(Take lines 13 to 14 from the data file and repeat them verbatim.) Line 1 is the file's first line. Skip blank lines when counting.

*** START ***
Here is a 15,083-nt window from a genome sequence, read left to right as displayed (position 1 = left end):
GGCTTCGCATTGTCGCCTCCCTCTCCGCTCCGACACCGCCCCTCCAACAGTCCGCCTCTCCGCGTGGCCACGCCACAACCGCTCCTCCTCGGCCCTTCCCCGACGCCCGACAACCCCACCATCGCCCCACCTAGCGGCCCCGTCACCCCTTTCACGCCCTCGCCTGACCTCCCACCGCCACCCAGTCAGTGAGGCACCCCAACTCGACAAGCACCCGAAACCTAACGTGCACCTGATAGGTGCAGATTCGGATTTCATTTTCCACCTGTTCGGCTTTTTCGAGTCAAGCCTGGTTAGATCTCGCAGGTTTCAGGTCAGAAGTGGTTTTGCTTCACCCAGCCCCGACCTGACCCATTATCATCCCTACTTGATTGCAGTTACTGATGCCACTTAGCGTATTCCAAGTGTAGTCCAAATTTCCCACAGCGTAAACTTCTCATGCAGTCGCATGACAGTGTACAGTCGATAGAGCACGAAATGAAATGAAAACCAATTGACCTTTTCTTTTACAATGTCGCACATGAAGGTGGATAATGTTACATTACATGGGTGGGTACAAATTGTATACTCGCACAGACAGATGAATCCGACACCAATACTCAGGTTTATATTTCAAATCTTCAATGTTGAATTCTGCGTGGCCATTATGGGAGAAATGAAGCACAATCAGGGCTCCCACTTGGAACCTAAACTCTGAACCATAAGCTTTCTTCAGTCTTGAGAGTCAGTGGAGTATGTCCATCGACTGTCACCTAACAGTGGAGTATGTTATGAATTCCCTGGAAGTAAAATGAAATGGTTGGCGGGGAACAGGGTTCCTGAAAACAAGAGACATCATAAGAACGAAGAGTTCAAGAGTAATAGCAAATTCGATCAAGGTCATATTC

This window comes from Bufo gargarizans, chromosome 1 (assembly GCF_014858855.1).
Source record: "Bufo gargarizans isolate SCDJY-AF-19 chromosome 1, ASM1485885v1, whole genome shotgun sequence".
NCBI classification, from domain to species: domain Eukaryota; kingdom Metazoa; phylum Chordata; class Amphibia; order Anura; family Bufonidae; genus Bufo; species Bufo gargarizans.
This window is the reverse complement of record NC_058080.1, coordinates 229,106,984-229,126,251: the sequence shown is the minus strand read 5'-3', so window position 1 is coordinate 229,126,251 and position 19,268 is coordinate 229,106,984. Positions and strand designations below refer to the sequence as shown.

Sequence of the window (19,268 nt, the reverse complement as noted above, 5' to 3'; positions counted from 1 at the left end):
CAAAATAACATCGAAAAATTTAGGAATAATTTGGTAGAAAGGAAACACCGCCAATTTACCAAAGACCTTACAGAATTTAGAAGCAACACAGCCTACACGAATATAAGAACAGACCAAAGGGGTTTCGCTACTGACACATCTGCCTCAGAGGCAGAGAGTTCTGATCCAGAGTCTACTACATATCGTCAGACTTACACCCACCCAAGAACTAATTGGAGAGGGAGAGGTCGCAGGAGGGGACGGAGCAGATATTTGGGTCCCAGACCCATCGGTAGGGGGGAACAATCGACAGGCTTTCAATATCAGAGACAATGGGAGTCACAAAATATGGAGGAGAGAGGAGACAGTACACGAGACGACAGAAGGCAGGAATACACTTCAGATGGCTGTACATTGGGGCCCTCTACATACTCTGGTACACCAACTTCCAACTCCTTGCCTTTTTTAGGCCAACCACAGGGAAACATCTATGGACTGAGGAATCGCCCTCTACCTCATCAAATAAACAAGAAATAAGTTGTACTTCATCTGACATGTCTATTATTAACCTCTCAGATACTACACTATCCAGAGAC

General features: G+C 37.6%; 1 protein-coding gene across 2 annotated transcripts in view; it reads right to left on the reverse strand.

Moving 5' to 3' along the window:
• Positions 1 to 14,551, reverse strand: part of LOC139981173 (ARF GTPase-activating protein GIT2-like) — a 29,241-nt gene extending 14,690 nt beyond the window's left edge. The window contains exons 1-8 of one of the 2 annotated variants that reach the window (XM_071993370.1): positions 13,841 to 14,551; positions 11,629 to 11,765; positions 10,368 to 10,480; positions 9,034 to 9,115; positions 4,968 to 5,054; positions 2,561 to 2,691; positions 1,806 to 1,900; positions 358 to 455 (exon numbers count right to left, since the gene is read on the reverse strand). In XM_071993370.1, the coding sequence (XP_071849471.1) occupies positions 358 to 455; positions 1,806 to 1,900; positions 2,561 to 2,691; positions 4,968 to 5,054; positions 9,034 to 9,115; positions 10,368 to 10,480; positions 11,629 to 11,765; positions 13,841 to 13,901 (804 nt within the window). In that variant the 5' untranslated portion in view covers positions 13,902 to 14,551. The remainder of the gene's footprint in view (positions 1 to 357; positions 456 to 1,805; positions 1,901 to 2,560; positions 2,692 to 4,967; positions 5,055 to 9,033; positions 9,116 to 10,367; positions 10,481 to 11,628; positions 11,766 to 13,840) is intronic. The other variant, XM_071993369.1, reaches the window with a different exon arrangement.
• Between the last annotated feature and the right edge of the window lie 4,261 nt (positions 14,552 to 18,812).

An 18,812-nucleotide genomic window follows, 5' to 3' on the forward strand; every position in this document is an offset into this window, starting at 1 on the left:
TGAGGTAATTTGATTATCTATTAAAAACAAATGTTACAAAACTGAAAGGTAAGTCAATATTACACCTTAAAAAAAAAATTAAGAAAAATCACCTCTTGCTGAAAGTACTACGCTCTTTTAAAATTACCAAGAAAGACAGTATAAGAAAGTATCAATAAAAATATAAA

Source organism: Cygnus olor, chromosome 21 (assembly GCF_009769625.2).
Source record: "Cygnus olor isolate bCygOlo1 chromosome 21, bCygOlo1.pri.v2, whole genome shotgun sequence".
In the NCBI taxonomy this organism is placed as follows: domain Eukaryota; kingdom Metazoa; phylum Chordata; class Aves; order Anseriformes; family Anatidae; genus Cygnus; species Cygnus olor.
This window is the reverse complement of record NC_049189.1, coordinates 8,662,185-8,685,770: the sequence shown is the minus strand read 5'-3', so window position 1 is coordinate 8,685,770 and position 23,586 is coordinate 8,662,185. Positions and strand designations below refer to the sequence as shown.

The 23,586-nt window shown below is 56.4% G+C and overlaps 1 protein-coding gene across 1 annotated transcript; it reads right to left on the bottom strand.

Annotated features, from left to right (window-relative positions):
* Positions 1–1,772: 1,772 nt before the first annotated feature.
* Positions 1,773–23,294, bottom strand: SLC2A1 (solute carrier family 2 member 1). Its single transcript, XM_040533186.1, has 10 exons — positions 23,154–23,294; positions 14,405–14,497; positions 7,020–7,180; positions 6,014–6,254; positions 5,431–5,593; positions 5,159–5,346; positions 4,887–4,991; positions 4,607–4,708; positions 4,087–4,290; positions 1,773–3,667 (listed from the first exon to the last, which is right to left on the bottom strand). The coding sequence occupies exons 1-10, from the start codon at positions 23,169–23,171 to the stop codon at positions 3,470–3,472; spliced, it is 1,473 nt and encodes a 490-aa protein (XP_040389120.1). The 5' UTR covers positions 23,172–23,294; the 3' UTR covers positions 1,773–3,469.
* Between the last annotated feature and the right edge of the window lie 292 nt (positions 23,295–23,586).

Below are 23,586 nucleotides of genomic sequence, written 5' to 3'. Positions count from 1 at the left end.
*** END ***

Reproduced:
An 18,812-nucleotide genomic window follows, 5' to 3' on the forward strand; every position in this document is an offset into this window, starting at 1 on the left:
TGAGGTAATTTGATTATCTATTAAAAACAAATGTTACAAAACTGAAAGGTAAGTCAATATTACACCTTAAAAAAAAAATTAAGAAAAATCACCTCTTGCTGAAAGTACTACGCTCTTTTAAAATTACCAAGAAAGACAGTATAAGAAAGTATCAATAAAAATATAAA